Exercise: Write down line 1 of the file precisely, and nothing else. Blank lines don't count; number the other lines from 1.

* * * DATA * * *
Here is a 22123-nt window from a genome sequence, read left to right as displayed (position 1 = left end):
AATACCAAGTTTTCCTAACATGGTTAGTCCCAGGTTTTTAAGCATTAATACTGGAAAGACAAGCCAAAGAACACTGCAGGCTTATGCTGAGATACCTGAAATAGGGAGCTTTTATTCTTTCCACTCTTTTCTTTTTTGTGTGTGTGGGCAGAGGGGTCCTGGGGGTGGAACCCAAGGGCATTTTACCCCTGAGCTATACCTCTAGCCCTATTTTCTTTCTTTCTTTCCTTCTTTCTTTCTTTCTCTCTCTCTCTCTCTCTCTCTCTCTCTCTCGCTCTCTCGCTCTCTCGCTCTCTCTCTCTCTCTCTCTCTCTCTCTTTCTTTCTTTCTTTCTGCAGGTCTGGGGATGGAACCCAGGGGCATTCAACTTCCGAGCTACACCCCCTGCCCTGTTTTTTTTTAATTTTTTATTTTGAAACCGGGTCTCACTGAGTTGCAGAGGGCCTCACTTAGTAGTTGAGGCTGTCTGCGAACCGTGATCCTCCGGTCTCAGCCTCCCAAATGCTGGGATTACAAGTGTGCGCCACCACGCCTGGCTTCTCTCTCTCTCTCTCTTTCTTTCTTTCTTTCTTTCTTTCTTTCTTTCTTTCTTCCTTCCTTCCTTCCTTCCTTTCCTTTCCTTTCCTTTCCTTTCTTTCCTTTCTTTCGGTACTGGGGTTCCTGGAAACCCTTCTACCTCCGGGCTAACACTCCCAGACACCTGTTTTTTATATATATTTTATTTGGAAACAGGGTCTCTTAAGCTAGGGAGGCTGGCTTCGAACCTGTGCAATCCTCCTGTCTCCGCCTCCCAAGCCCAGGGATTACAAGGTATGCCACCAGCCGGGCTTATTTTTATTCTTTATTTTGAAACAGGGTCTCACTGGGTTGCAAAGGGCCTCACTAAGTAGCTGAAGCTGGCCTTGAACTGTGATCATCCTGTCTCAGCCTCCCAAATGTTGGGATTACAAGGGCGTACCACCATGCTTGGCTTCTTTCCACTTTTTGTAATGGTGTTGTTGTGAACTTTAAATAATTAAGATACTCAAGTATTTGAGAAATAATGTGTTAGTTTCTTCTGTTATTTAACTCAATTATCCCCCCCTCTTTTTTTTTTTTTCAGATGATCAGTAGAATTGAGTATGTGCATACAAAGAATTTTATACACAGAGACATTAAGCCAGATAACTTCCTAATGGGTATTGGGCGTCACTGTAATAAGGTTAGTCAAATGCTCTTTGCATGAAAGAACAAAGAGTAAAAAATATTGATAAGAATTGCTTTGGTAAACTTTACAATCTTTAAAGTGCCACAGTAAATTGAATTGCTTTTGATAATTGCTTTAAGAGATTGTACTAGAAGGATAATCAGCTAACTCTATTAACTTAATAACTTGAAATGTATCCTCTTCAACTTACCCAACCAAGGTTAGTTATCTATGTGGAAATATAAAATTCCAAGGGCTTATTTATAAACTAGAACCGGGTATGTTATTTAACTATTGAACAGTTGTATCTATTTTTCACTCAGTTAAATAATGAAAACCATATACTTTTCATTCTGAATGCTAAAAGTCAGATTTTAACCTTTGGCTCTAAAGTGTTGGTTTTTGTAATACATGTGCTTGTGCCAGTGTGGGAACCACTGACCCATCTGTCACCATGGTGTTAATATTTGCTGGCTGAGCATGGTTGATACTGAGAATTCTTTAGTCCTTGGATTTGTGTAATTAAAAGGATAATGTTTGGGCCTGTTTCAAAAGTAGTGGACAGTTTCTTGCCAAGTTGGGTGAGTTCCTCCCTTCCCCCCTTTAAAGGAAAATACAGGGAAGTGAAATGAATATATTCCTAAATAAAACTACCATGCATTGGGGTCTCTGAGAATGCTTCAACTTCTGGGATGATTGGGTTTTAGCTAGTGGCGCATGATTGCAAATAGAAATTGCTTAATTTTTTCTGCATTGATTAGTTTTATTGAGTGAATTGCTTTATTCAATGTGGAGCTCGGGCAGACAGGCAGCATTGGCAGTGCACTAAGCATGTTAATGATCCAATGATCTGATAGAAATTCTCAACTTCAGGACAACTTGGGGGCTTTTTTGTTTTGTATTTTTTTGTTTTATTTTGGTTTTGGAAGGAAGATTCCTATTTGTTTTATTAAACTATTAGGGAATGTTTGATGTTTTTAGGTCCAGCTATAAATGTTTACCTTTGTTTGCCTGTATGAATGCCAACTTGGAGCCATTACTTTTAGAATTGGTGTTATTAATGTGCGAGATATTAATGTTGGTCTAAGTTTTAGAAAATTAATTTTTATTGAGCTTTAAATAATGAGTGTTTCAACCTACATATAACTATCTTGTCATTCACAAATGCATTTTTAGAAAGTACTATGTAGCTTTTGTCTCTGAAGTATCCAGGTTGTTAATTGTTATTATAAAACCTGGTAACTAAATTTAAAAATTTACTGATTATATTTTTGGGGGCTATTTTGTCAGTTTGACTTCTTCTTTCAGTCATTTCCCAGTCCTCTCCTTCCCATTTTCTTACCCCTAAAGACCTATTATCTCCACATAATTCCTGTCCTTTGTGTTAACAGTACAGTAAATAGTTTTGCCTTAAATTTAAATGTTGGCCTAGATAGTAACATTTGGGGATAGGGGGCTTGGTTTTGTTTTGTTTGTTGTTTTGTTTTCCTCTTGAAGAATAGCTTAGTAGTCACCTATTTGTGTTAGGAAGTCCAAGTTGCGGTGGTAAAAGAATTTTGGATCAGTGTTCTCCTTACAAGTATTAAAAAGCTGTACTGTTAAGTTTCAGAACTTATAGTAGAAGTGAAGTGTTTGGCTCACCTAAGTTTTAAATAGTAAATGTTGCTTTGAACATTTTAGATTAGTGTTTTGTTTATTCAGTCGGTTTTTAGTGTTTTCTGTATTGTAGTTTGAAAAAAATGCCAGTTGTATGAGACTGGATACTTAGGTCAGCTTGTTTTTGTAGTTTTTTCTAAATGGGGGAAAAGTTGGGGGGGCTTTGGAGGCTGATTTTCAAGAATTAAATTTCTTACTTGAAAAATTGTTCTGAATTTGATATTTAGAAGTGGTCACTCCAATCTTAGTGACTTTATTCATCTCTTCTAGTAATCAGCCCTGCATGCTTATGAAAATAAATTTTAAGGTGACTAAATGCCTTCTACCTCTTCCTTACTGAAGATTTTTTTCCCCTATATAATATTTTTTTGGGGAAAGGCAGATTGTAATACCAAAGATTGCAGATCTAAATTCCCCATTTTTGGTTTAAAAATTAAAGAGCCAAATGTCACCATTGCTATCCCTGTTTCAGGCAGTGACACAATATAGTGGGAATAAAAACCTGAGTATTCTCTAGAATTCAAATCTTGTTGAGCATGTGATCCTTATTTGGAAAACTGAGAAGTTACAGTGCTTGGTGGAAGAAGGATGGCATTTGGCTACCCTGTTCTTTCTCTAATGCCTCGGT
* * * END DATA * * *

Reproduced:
Here is a 22123-nt window from a genome sequence, read left to right as displayed (position 1 = left end):